8 reasons that make this French restaurant the most distinctive in global gastronomy

William Drew - 14/06/2022

Freshly minted as the winner of the American Express One To Watch Award 2022, AM par Alexandre Mazzia is wowing diners and critics by offering a genuinely original culinary experience. Find out why it has been selected by The World’s 50 Best Restaurants organisation as the destination du jour

Located in the southern French metropolis of Marseille, AM par Alexandre Mazzia is an atypical fine dining restaurant, helmed by an unusual chef. With just 22 seats, this diminutive establishment is building a gargantuan reputation – in its home country and now beyond on the international stage. Mazzia’s vegetable- and seafood-led menu is the result of myriad global influences and flavours, delivered with precision and an element of poetry, in an intimate setting.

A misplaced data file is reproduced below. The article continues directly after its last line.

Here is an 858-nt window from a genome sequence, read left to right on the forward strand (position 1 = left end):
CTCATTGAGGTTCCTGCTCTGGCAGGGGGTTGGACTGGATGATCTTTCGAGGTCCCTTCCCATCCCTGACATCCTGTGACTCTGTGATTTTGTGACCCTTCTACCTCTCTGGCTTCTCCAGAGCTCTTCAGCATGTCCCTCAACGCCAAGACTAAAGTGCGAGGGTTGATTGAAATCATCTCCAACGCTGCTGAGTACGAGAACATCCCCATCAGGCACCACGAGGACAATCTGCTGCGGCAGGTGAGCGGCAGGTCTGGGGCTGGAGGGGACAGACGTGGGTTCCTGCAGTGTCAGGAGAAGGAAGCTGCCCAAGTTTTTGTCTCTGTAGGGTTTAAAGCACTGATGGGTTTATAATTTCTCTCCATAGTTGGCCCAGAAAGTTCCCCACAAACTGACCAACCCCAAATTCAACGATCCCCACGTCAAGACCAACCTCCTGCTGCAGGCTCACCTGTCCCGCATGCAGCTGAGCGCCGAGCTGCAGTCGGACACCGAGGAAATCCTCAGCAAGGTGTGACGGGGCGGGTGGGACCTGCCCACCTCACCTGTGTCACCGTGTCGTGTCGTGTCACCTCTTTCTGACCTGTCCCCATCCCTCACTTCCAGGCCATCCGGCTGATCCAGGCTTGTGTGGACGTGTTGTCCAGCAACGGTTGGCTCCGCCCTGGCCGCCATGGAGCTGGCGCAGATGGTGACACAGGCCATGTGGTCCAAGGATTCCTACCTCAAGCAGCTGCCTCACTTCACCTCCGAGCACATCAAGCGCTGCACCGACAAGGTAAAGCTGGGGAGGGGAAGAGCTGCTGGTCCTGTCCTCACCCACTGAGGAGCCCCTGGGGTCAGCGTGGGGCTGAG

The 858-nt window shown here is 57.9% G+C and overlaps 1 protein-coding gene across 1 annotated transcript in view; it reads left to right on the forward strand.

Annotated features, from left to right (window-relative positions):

Here are eight factors, largely expressed in the chef’s own words, that encapsulate what makes this place so special.

1. Marseille 
Mazzia moved to Marseille in 2010 and never left. In 2014 he opened AM par Alexandre Mazzia in a residential part of the industrial port city that is more known for its hearty seafood fare – it is the home of bouillabaisse, after all – than its fine dining pedigree. But the spirit of Marseille, which is France’s second most populous city, lies at the heart of Mazzia’s cuisine. “My cooking is influenced by Marseille’s cosmopolitan side, the sea, the fishermen’s catch, the spices. Marseille is equally light-hearted, complex, and timeless,” he says. “It is important to me because of its lights, its sounds, its smells. I think the sea has guided my soul.”
Courses come as ‘sequences’, with each dish a different ‘frequency’ (image: Yam Magazine/Philippe Vaures Santamaria)

2. Basketball